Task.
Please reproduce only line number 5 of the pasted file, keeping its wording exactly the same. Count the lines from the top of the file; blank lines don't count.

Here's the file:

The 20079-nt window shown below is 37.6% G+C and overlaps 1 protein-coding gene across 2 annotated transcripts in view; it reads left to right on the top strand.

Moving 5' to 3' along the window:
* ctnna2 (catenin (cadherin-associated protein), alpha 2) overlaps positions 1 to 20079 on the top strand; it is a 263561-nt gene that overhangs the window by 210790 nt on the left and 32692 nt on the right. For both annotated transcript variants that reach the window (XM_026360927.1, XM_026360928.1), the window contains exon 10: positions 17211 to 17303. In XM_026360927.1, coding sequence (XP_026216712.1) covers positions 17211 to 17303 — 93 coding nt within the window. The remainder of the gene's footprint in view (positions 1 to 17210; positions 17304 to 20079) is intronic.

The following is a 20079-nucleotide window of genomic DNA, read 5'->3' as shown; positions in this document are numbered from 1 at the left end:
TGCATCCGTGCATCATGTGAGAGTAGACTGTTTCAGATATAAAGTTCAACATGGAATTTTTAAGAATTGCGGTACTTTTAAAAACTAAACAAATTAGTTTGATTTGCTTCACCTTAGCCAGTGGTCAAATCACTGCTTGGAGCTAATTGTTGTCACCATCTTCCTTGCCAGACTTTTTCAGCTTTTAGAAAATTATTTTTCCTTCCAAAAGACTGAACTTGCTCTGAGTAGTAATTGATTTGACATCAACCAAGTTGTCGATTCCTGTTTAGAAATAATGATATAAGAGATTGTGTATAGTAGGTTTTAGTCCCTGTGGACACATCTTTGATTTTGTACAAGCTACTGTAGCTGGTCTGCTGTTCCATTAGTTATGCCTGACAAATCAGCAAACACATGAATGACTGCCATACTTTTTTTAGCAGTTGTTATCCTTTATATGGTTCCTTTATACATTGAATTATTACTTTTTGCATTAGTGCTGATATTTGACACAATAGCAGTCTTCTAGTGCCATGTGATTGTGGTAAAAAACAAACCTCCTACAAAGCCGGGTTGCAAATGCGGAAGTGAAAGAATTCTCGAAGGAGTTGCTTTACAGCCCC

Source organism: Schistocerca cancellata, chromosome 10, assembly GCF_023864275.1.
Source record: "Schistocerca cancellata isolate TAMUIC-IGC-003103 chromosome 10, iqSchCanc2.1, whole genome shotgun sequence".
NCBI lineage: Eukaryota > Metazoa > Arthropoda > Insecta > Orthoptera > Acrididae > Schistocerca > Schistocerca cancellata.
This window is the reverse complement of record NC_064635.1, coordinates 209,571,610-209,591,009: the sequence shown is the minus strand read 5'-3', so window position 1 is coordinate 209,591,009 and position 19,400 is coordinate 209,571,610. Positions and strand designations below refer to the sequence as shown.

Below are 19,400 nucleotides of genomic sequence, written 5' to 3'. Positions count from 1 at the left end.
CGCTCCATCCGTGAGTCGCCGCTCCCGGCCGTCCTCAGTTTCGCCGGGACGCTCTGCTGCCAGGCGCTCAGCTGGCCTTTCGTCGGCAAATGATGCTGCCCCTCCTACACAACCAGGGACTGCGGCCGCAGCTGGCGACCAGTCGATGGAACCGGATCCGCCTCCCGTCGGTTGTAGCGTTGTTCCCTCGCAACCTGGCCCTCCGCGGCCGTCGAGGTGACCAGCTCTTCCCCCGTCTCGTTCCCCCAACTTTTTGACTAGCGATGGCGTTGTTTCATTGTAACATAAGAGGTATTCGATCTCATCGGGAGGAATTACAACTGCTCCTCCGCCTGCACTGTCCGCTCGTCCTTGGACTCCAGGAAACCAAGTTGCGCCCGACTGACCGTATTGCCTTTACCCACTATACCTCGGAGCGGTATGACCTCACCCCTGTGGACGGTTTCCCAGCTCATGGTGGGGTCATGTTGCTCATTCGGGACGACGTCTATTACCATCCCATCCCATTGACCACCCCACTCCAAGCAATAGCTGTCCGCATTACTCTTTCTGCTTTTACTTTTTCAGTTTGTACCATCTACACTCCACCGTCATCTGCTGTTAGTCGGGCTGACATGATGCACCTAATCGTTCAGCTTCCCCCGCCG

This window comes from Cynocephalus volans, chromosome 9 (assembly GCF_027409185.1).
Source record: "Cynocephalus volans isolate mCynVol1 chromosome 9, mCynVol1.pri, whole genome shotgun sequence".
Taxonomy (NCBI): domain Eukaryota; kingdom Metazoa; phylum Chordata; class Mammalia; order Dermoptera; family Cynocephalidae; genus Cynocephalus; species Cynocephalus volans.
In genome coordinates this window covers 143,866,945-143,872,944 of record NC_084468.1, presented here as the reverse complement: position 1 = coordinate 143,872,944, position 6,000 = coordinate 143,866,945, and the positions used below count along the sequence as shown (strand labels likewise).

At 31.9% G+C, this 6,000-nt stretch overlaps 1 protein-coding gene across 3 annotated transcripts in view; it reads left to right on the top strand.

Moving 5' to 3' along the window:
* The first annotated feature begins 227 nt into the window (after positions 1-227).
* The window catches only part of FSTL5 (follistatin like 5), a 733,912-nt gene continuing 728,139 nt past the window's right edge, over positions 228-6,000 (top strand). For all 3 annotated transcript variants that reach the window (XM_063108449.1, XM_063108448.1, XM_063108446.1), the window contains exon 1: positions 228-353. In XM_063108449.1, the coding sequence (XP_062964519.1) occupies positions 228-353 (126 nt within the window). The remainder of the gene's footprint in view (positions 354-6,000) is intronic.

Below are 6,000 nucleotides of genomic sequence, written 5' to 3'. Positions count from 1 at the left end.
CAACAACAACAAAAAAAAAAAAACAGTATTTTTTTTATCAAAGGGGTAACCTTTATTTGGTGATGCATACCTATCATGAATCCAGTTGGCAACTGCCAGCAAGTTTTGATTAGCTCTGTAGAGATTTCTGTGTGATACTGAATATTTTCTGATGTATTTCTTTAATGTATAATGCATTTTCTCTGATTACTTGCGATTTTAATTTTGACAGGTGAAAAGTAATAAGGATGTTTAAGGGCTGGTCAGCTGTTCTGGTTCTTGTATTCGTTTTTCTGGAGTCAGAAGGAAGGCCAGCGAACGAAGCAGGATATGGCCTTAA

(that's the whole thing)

TGCATCCGTGCATCATGTGAGAGTAGACTGTTTCAGATATAAAGTTCAACATGGAATTTTTAAGAATTGCGGTACTTTTAAAAACTAAACAAATTAGTTTGATTTGCTTCACCTTAGCCAGTGGTCAAATCACTGCTTGGAGCTAATTGTTGTCACCATCTTCCTTGCCAGACTTTTTCAGCTTTTAGAAAATTATTTTTCCTTCCAAAAGACTGAACTTGCTCTGAGTAGTAATTGATTTGACATCAACCAAGTTGTCGATTCCTGTTTAGAAATAATGATATAAGAGATTGTGTATAGTAGGTTTTAGTCCCTGTGGACACATCTTTGATTTTGTACAAGCTACTGTAGCTGGTCTGCTGTTCCATTAGTTATGCCTGACAAATCAGCAAACACATGAATGACTGCCATACTTTTTTTAGCAGTTGTTATCCTTTATATGGTTCCTTTATACATTGAATTATTACTTTTTGCATTAGTGCTGATATTTGACACAATAGCAGTCTTCTAGTGCCATGTGATTGTGGTAAAAAACAAACCTCCTACAAAGCCGGGTTGCAAATGCGGAAGTGAAAGAATTCTCGAAGGAGTTGCTTTACAGCCCC